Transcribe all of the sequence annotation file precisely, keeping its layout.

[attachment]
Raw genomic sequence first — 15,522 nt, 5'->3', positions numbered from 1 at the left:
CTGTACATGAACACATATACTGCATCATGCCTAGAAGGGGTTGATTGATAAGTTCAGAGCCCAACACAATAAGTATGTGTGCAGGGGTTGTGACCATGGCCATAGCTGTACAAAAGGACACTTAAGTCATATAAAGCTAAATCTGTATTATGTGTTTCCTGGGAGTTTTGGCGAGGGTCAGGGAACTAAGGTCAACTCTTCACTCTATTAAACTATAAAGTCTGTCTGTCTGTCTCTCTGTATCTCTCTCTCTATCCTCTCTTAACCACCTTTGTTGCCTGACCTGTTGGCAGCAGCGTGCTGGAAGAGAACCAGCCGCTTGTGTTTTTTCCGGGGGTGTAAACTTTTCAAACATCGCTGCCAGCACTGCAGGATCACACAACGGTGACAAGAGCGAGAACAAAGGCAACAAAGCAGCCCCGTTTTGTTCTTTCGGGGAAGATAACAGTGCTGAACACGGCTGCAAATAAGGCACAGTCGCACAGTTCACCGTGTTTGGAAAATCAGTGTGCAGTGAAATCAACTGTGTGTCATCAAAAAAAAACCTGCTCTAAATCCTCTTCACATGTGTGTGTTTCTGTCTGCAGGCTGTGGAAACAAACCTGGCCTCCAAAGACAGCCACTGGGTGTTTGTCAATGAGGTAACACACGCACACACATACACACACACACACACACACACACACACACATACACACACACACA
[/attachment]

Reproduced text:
Raw genomic sequence first — 15,522 nt, 5'->3', positions numbered from 1 at the left:
CTGTACATGAACACATATACTGCATCATGCCTAGAAGGGGTTGATTGATAAGTTCAGAGCCCAACACAATAAGTATGTGTGCAGGGGTTGTGACCATGGCCATAGCTGTACAAAAGGACACTTAAGTCATATAAAGCTAAATCTGTATTATGTGTTTCCTGGGAGTTTTGGCGAGGGTCAGGGAACTAAGGTCAACTCTTCACTCTATTAAACTATAAAGTCTGTCTGTCTGTCTCTCTGTATCTCTCTCTCTATCCTCTCTTAACCACCTTTGTTGCCTGACCTGTTGGCAGCAGCGTGCTGGAAGAGAACCAGCCGCTTGTGTTTTTTCCGGGGGTGTAAACTTTTCAAACATCGCTGCCAGCACTGCAGGATCACACAACGGTGACAAGAGCGAGAACAAAGGCAACAAAGCAGCCCCGTTTTGTTCTTTCGGGGAAGATAACAGTGCTGAACACGGCTGCAAATAAGGCACAGTCGCACAGTTCACCGTGTTTGGAAAATCAGTGTGCAGTGAAATCAACTGTGTGTCATCAAAAAAAAACCTGCTCTAAATCCTCTTCACATGTGTGTGTTTCTGTCTGCAGGCTGTGGAAACAAACCTGGCCTCCAAAGACAGCCACTGGGTGTTTGTCAATGAGGTAACACACGCACACACATACACACACACACACACACACACACACACACATACACACACACACA